On January 26, 1968, the Standing Committee of the National Assembly approved a resolution on the unification of Hai Duong and Hung Yen into Hai Hung Province. After that, Van Giang and Yen My districts were unified into Van Yen district; Tien Lu and Phu Cu districts were unified into Phu Tien district; Van Lam and My Hao districts were unified into Van My; Kim Dong and An Thi districts were unified into Kim Thi district. Van Yen and Van My districts were unified into My Van; Khoai Chau district and a part of Van Giang district were unified into Chau Giang district.
On November 6, 1996, the National Assembly approved the division of Hai Hung into Hai Duong and Hung Yen. After that, the unified districts split as the former administrative units. Hung Yen now has ten district and town-level administrative units: Hung Yen city, districts of Van Lam, Van Giang, My Hao, Yen My, Khoai Chau, An Thi, Kim Dong, Tien Lu and Phu Cu with 161 communes, districts and towns.
Hung Yen is a province in the Red River Delta, in the Northern Focal Economic Zone and the Hanoi – Hai Phong – Quang Ninh Economic Triangle.
The eastern gateway to Hanoi, Hung Yen has 23 km of the 5A National Highway and over 20 km of the Hanoi-Haiphong railway route. In addition, the national highways 39A and 38, which extends the National Highway 5, passing by Hung Yen city, running to the National Highway 1A through Yen Lenh Bridge and to the National Highway 10 through Trieu Duong Bridge. This is an important transportation axis linking southwestern provinces in the Northern Delta (Ha Nam, Ninh Bình, Nam Đinh and Thanh Hóa) with Hai Duong, Haiphong and Quang Ninh provinces.
Hung Yen is close to Hai Phong and Cai Lan seaports and Noi Bai International Airport. It has borders with Hanoi and the provinces of Bac Ninh, Ha Tay, Ha Nam, Thai Binh and Hai Duong.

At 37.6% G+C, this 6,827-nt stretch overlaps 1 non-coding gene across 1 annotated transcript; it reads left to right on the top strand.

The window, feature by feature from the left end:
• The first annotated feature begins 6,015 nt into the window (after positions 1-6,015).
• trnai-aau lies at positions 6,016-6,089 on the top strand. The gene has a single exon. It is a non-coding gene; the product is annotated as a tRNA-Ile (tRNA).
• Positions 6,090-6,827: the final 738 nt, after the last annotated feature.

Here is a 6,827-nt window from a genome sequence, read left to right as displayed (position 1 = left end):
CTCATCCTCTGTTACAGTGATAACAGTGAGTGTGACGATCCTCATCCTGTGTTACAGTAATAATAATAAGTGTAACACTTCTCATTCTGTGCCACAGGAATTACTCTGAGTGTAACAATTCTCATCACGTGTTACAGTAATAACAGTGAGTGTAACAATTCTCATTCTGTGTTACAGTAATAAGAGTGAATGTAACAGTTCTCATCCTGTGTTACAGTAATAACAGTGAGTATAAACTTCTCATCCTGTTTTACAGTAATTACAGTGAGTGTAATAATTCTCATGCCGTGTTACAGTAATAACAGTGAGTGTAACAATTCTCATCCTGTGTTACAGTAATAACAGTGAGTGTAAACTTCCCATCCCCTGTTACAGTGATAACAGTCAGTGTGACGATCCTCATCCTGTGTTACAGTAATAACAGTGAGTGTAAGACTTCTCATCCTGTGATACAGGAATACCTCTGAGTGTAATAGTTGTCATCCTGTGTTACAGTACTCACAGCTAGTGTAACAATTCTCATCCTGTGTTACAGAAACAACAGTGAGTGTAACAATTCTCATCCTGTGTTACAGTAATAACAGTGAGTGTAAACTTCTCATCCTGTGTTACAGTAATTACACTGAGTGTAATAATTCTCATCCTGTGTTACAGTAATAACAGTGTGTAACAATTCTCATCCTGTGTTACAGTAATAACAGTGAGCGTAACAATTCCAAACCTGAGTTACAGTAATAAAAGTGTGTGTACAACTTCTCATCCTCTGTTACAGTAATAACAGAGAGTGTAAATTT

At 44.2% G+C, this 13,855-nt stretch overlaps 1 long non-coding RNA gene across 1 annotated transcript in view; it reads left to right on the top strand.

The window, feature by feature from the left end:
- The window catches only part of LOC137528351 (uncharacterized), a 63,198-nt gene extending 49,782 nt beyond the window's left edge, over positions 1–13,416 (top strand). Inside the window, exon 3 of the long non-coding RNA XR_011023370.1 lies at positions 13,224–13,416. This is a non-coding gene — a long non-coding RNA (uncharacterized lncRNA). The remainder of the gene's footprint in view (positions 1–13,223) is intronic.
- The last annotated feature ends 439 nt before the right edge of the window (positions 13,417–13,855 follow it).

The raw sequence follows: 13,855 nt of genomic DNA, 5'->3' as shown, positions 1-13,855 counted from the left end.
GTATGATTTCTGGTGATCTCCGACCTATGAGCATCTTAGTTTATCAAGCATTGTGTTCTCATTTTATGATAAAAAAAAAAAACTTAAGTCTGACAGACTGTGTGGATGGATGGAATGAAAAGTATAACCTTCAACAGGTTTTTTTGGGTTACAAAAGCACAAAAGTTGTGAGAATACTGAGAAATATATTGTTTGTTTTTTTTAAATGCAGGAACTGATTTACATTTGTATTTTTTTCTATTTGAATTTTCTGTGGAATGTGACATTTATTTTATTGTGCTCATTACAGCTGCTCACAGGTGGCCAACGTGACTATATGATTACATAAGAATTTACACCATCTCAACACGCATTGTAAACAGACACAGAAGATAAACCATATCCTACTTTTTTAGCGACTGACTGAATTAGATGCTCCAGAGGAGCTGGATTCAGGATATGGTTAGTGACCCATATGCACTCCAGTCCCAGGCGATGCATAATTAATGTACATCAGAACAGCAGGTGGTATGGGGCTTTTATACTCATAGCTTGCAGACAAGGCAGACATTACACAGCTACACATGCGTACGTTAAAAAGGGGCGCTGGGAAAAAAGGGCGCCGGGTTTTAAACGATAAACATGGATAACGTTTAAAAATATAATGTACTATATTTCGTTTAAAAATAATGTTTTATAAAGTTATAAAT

Like other provinces in the Red River Delta, Hung Yen also has the hot and damp tropical monsoon climate. Every year, there are two separate hot and cold seasons in the province. The sun shines on average 1,519 hours per year and the average number of sunny days is per month is 24. Average temperature is 23.2 °C in the summer and 16 °C in the winter.
The average rainfall is between 1,450 and 1,650 mm. In fact, the rainfall from May to October accounts up to 70% of the year’s total. Humidity in the air is 86%; the highest level of humidity is 92% while the lowest level is 79%.
Hung Yen has the features of a delta province: flat topography without hills and mountains. There are 61,037 hectares of agricultural land, of which 55,645ha (accounting 91% of the total) are for yearly cultivation; and the remaining for cultivation of perennial plants, fish farming, specialized cultivation and other purposes. The area of unused natural land is about 7,471 hectares, which are all available for agricultural production and development.
Hung Yen province has a plentiful fresh water source because it is in between by the Hong River and Luoc River. Its underground water source is also bountiful with a huge reserve. In the area along the 5A National Highway, from Nhu Quynh to Quan Goi, there lie mammoth underground water mines with a reserve of millions of cubic metres, which not only can supply water for industrial development and urban daily consumption but also can supply a big water volume for neighbouring localities.
Hung Yen’s brown coal source, which is a part of the brown basin in the Red River Delta and has a 30-billion-tonne reserve. No mining activity. However, this is a big potential to develop the mining industry, meeting the energy demand in the domestic market and export.